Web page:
As of December 1st, 2019 Buffalo, and all related packages, require Go Modules and the use of the GOPATH is no longer supported.

Please see this blog post for more information https://blog.gobuffalo.io/the-road-to-1-0-requiring-modules-5672c6b015e5.

Associations and Relationships

Associations are the Pop way to define a relation between two objects in the database. In this chapter, you'll learn how to define associations using struct tags; and how to manipulate them with the Eager() modifier.

Example

type User struct {
  ID           uuid.UUID
  Email        string
  Password     string
  Books        Books     `has_many:"books" order_by:"title asc"`
  FavoriteSong Song      `has_one:"song" fk_id:"u_id"`
  Houses       Addresses `many_to_many:"users_addresses"`
}

type Book struct {
  ID      uuid.UUID
  Title   string
  Isbn    string
  User    User        `belongs_to:"user"`
  UserID  uuid.UUID
}

type Song struct {
  ID      uuid.UUID
  Title   string
  UserID  uuid.UUID   `db:"u_id"`
}

type Address struct {
  ID           uuid.UUID
  Street       string
  HouseNumber  int
}

type Books []Book
type Addresses []Address

Available Struct Tags

Using the above example code below is a list of available struct tags and how to use them.

  • has_many: This tag is used to describe one-to-many relationships in the database. In the example, User type defines a one-to-many relation with Books slice type through the use of has_many tag, meaning a User can own many Books. When querying to the database, Pop will load all records from the books table that have a column named user_id, or the column specified with fk_id that matches the User.ID value.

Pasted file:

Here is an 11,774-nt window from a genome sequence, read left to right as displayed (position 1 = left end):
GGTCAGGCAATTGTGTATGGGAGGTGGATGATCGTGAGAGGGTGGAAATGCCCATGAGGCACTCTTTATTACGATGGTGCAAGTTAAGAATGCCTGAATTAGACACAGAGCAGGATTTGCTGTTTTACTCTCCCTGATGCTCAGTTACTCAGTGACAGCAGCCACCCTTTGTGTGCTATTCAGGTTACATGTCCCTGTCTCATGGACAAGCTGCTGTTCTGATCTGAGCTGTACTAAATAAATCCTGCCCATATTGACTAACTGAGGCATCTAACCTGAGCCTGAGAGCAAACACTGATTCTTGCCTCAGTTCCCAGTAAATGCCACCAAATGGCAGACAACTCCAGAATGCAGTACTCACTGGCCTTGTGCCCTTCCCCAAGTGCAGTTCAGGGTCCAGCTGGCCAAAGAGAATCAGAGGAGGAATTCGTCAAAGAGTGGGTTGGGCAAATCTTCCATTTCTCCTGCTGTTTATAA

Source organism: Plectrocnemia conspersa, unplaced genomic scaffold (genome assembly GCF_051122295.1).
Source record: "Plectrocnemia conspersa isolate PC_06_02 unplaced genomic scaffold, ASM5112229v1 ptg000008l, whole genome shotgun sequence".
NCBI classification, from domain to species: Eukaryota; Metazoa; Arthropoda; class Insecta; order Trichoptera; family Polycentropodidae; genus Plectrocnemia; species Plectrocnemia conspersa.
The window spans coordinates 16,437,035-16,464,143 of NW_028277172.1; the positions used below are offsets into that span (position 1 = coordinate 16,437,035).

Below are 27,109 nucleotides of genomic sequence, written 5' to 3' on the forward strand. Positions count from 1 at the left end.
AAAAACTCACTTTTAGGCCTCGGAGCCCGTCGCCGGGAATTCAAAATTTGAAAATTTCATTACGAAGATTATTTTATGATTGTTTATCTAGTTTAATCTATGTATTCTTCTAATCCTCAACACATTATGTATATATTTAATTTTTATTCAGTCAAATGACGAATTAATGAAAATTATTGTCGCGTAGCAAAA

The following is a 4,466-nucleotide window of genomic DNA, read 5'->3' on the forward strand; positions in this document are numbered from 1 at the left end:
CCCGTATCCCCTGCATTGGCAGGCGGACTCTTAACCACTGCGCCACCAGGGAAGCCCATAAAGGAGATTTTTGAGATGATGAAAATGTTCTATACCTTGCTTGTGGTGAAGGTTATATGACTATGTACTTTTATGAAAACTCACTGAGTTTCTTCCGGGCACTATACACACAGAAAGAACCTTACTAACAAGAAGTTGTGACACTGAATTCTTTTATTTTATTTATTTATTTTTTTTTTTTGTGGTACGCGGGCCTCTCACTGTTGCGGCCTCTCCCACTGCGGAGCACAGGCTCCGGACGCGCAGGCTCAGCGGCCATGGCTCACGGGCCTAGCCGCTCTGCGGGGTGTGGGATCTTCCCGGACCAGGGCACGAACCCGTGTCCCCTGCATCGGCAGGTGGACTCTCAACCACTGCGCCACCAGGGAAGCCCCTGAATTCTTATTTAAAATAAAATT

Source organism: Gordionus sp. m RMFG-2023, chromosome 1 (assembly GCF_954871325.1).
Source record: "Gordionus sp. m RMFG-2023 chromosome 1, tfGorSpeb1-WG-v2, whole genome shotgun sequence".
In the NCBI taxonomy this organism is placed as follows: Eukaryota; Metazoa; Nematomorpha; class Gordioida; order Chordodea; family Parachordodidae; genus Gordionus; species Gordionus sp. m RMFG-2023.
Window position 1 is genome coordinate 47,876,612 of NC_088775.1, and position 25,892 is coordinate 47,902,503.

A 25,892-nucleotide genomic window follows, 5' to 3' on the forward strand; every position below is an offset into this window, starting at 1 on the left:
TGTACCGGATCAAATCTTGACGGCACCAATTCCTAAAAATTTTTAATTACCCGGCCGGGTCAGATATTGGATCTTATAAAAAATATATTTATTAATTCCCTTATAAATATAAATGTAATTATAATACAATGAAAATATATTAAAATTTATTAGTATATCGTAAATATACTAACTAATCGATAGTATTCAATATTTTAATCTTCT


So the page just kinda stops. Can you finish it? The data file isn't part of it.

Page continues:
• belongs_to: This tag is used to describe the owner in the relationship. An owner represents a highly coupled dependency between the model and the target association field where belongs_to tag was defined. This tag is mostly used to indicate that model owns its "existence" to the association field with belongs_to. In the example above, Book type use belongs_to to indicate that it is owned by a User type. When querying to the database, Pop will load a record from the users table with id that matches with Book.UserID value.

  • has_one: This tag is used to describe one-to-one relationships in the database. In the example above, there is only one FavoriteSong within all songs records that User type like the most. When querying to the database, Pop will load a record from the songs table that have a column named user_id, or the column specified with fk_id that matches the User.ID field value.

  • many_to_many: This tag is used to describe many-to-many relationships in the database. In the example above, the relationship between User type and Addresses slice type exists to indicate an User can own many Houses and a House can be owned by many Users. It is important to notice that value for many_to_many tag is the associative table that connects both sides in the relationship; in the example above this value is defined as users_addresses. When querying to the database, Pop will load all records from the addresses table through the associative table users_addresses. Table users_addresses MUST define address_id and user_id columns to match User.ID and Address.ID field values. You can also define a fk_id tag that will be used in the target association i.e. addresses table.